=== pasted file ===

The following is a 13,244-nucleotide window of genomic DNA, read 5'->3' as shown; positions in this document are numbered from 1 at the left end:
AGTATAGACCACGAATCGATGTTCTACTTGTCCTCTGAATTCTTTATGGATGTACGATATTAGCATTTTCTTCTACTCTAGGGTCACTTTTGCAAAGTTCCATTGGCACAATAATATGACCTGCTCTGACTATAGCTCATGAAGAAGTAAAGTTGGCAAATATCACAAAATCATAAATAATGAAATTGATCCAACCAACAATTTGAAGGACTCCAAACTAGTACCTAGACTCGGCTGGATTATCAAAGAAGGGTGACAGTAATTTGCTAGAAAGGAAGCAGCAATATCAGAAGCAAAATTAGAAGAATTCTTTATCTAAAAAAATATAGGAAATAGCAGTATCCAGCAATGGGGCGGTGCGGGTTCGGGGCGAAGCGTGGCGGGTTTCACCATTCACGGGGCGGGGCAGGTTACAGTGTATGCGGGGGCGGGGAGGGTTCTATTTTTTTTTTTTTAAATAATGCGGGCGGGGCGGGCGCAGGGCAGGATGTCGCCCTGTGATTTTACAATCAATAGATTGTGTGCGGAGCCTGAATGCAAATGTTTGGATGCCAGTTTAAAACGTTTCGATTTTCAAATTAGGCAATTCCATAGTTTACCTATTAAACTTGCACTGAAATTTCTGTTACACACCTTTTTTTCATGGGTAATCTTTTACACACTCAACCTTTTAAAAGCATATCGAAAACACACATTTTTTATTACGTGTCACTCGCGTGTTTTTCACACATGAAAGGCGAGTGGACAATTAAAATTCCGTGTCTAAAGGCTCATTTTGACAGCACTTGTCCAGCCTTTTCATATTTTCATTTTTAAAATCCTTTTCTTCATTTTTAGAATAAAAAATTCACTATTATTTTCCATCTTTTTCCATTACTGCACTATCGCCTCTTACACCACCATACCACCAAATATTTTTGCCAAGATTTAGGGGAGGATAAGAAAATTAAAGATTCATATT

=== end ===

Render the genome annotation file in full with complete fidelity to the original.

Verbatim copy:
The following is a 13,244-nucleotide window of genomic DNA, read 5'->3' as shown; positions in this document are numbered from 1 at the left end:
AGTATAGACCACGAATCGATGTTCTACTTGTCCTCTGAATTCTTTATGGATGTACGATATTAGCATTTTCTTCTACTCTAGGGTCACTTTTGCAAAGTTCCATTGGCACAATAATATGACCTGCTCTGACTATAGCTCATGAAGAAGTAAAGTTGGCAAATATCACAAAATCATAAATAATGAAATTGATCCAACCAACAATTTGAAGGACTCCAAACTAGTACCTAGACTCGGCTGGATTATCAAAGAAGGGTGACAGTAATTTGCTAGAAAGGAAGCAGCAATATCAGAAGCAAAATTAGAAGAATTCTTTATCTAAAAAAATATAGGAAATAGCAGTATCCAGCAATGGGGCGGTGCGGGTTCGGGGCGAAGCGTGGCGGGTTTCACCATTCACGGGGCGGGGCAGGTTACAGTGTATGCGGGGGCGGGGAGGGTTCTATTTTTTTTTTTTTAAATAATGCGGGCGGGGCGGGCGCAGGGCAGGATGTCGCCCTGTGATTTTACAATCAATAGATTGTGTGCGGAGCCTGAATGCAAATGTTTGGATGCCAGTTTAAAACGTTTCGATTTTCAAATTAGGCAATTCCATAGTTTACCTATTAAACTTGCACTGAAATTTCTGTTACACACCTTTTTTTCATGGGTAATCTTTTACACACTCAACCTTTTAAAAGCATATCGAAAACACACATTTTTTATTACGTGTCACTCGCGTGTTTTTCACACATGAAAGGCGAGTGGACAATTAAAATTCCGTGTCTAAAGGCTCATTTTGACAGCACTTGTCCAGCCTTTTCATATTTTCATTTTTAAAATCCTTTTCTTCATTTTTAGAATAAAAAATTCACTATTATTTTCCATCTTTTTCCATTACTGCACTATCGCCTCTTACACCACCATACCACCAAATATTTTTGCCAAGATTTAGGGGAGGATAAGAAAATTAAAGATTCATATT